Gears of War 4's character models are some of the best in the business, with highly-detailed faces and textures that are able to convey subtle expressions. But Gears 4 is a third person shooter, meaning that you spend the vast majority of the time looking at the characters' backs and butts. If the characters have any personality, it's mostly due to the game's voice actors.
In our feature about the making of a big budget video game, we spent a lot of time describing Gears 4 developer The Coalition going through "crunch," the period of time when developers work extra long hours to meet a deadline.
What most players don't realize is that voice actors also work under extreme conditions to ship a big budget game. They might not work as many hours, but at the end of the day they can often come home with headaches and sore throats, unable to do anything but lay down and rest.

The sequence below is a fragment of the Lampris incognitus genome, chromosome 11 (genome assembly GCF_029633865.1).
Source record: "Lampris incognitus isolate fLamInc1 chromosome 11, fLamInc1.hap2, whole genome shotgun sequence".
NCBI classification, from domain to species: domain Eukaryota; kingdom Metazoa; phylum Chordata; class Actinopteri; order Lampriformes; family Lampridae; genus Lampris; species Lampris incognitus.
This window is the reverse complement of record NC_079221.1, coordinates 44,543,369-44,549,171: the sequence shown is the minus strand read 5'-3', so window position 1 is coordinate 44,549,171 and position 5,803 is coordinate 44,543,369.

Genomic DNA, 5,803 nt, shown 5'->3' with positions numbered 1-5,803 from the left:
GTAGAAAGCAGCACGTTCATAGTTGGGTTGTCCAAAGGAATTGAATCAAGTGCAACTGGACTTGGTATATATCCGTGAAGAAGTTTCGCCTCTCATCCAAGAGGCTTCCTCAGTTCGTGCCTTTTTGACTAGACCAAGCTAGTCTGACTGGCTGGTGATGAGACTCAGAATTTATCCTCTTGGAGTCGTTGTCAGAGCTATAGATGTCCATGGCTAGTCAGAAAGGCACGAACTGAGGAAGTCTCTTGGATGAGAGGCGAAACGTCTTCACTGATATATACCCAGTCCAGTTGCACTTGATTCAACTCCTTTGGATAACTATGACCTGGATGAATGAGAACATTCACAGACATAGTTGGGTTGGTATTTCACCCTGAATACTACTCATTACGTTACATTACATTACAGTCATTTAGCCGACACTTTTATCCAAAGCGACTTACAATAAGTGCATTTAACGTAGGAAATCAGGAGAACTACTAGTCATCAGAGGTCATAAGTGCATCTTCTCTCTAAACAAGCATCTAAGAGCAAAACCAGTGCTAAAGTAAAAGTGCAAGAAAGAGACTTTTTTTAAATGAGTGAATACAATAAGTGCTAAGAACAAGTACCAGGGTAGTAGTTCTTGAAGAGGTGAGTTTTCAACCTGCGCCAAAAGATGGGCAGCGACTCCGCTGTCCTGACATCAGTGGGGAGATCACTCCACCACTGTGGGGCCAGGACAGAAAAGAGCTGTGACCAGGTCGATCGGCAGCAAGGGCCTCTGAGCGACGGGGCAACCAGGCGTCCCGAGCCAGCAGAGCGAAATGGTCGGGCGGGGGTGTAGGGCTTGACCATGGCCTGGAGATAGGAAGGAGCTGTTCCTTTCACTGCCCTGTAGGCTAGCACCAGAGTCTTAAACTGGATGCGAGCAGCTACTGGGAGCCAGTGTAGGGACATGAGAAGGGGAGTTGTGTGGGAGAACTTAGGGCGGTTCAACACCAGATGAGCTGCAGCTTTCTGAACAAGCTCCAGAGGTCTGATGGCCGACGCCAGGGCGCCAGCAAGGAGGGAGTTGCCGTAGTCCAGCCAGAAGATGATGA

"A lot of people think you're just talking into a mic, and that's not it"
At E3 2016, I had a chance to sit down with The Coalition studio head Rod Fergusson and the main voice actors in Gears 4: Liam McIntyre (the lead in Spartacus), John DiMaggio (Bender from Futurama), Laura Bailey (a prolific video game voice actress), and Eugene Byrd.
As DiMaggio explained it, most of what people think of as acting is not that dangerous. It's lines of dialogue and exposition. Where things get hard is what Fergusson calls "combat chatter."